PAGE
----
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California’s Rental, Housing Markets Defy Expectations in the Age of Covid

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Rent Costs Decline Only Modestly and Home Prices Jump Across State’s Major Metros; Job Recovery Varies Significantly Between Regions

December 09, 2020 — California’s famously high-priced rental and homebuying markets have behaved in some surprising ways given the job and other economic losses suffered during the COVID-19 pandemic. Over the past year, with one exception, rents haven’t budged much, and home prices have climbed, and sometimes soared, in every single metro region of the state, according to a new analysis released today by Beacon Economics.

“The pandemic has underscored just how stubbornly imbalanced and unaffordable California’s housing and rental markets are,” said Taner Osman, Research Manager at Beacon Economics. “We’ve long suffered from a lack of adequate housing supply, but it’s quite amazing that demand has held firm and even grown given the unprecedented shock COVID-19 has delivered to the wider economy.”

For the most part, the places where rents have fallen have been high-priced and/or densely urban locations such as San Francisco, downtown San Diego, and tony neighborhoods in Los Angeles and the South Bay. Declines in these areas have largely been due to an exodus of renters who have left for less populated, less expensive suburban environments, according to the analysis.

“The effects of the pandemic are likely at work here as these trends appear to be related to both fear of the virus and perhaps more prominently, the major shift we’ve seen towards working from home, where you don’t need to be physically close to your place of employment,” said Osman. However, according to the analysis, the ‘demise’ of urban centers that has been suggested by many observers is highly exaggerated.

Major rental market findings by region include:

  • San Francisco Metro (SF and San Mateo Counties): Pandemic-related rent declines have been sharpest in this region with the average rent per unit falling 9.6% ($3270 to $2957) from September 2019 to September 2020. The largest declines were primarily in the most expensive neighborhoods with the Marina/Pacific Heights sustaining a 15.8% drop. Across the region, however, rental vacancies rose just 0.6%.
  • Los Angeles Metro (Los Angeles-Long Beach-Glendale MD): Rents in the Los Angeles metro have held fairly steady with average rent declining just 2.9% to $2073 per unit from September 2019 to September 2020. Like San Francisco, the largest decline came from one of the most expensive neighborhoods: Marina del Rey/Venice/Westchester with a 6.9% annualized decrease in average rent. Some LA neighborhoods sustained rent increases with the largest occurring in the Carson/San Pedro/East Torrance area (+3.3%).
  • San Diego Metro (San Diego County): The pandemic has had only a minimal effect on rental costs in San Diego County with average rent virtually unchanged from September 2019 to September 2020 ($1881 to $1867). In fact, more of San Diego’s neighborhoods have sustained rent increases than declines. The largest increase occurred in the Escondido/San Marcos submarket (+3%) and the largest decline was in the La Jolla/ University City submarket, a more expensive neighborhood (-6.1%).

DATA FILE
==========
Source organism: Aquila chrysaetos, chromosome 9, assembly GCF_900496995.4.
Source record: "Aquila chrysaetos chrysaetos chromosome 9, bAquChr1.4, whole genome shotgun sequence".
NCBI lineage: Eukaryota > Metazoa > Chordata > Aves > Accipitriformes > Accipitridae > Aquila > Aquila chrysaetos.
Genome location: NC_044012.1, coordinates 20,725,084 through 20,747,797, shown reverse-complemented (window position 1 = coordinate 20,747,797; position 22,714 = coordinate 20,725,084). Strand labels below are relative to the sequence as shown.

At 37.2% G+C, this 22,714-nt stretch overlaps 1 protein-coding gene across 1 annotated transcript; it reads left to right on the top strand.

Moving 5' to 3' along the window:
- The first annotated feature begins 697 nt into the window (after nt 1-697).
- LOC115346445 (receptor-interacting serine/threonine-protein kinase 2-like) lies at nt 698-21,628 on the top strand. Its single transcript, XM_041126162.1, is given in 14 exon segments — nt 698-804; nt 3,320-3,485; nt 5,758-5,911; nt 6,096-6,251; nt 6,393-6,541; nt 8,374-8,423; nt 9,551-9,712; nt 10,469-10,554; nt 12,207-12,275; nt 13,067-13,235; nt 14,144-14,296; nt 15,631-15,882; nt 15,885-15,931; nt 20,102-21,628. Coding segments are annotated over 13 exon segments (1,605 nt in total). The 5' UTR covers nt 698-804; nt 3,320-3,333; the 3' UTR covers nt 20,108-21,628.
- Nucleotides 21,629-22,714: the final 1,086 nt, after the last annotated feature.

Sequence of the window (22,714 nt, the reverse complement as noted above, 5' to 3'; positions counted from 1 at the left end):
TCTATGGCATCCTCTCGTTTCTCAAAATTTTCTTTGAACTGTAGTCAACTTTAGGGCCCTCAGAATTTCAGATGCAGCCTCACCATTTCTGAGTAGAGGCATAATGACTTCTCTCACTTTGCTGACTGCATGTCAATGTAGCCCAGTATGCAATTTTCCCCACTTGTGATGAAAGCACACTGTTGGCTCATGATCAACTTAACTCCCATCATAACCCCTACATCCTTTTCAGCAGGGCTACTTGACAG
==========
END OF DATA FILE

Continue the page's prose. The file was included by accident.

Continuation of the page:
• South Bay (Santa Clara and San Benito Counties): The South Bay, the world’s leading tech economy and generally a very high-priced region, has experienced a pandemic-driven decline in rent but not at a level that might be expected. The region’s average rent decreased 5.1% from September 2019 to September 2020 ($2755 to $2614) with significant declines in Mountain View/Los Altos (10.2%) and Northeast San Jose (7%), but much smaller drops in most other neighborhoods.
  • East Bay (Alameda and Contra Costa Counties): Rent in the East Bay metro has not been significantly affected by the pandemic. Average rent in the region stands at $2294 per unit, a 3.1% drop from September 2019 to September 2020. Unlike other areas of the state, the largest rent declines in the East Bay have not come from the most expensive or centrally located neighborhoods. The Fremont/Newark/Union City submarket, which is one of the furthest from downtown San Francisco, sustained a 7.9% decline in rent while the North Alameda submarket, which includes Oakland and Berkeley, fell only 2.9%.  

Without exception, over the past year, home prices and home sales in every major metro in California have grown significantly, and in some cases dramatically:

  • San Francisco Metro: The median home price is up 8.1% and existing home sales have soared by an astounding 90.2%, suggesting pent up demand.
  • Los Angeles Metro: The median home price has climbed 12.7% and existing home sales have risen 16.4%.
  • San Diego Metro: The median home price has jumped 15.4% and existing home sales have surged 32.8%.
  • South Bay: The median home price has increased 14.5% and existing home sales have ballooned by 36%.
  • East Bay: The median home price in both counties in the East Bay have experienced a surge with Alameda County jumping 15.4% and Contra Costa County rocketing up 19.4%. Home sales have risen 32.2% in Alameda County and 35.2% in Contra Costa County.

The new analysis also finds that employment increased across all the state’s major metros in October 2020, the most recent data available, with each region adding back jobs lost during the course of the pandemic. The rate of recovery, however, varies significantly, ranging from modest in San Francisco to robust in Los Angeles. Employment in the Los Angeles metro now stands at 90.9% of the region’s pre-pandemic level.

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The Inland Empire Business Journal (IEBJ) is the official business news publication of Southern California’s Inland Empire region - covering San Bernardino & Riverside Counties.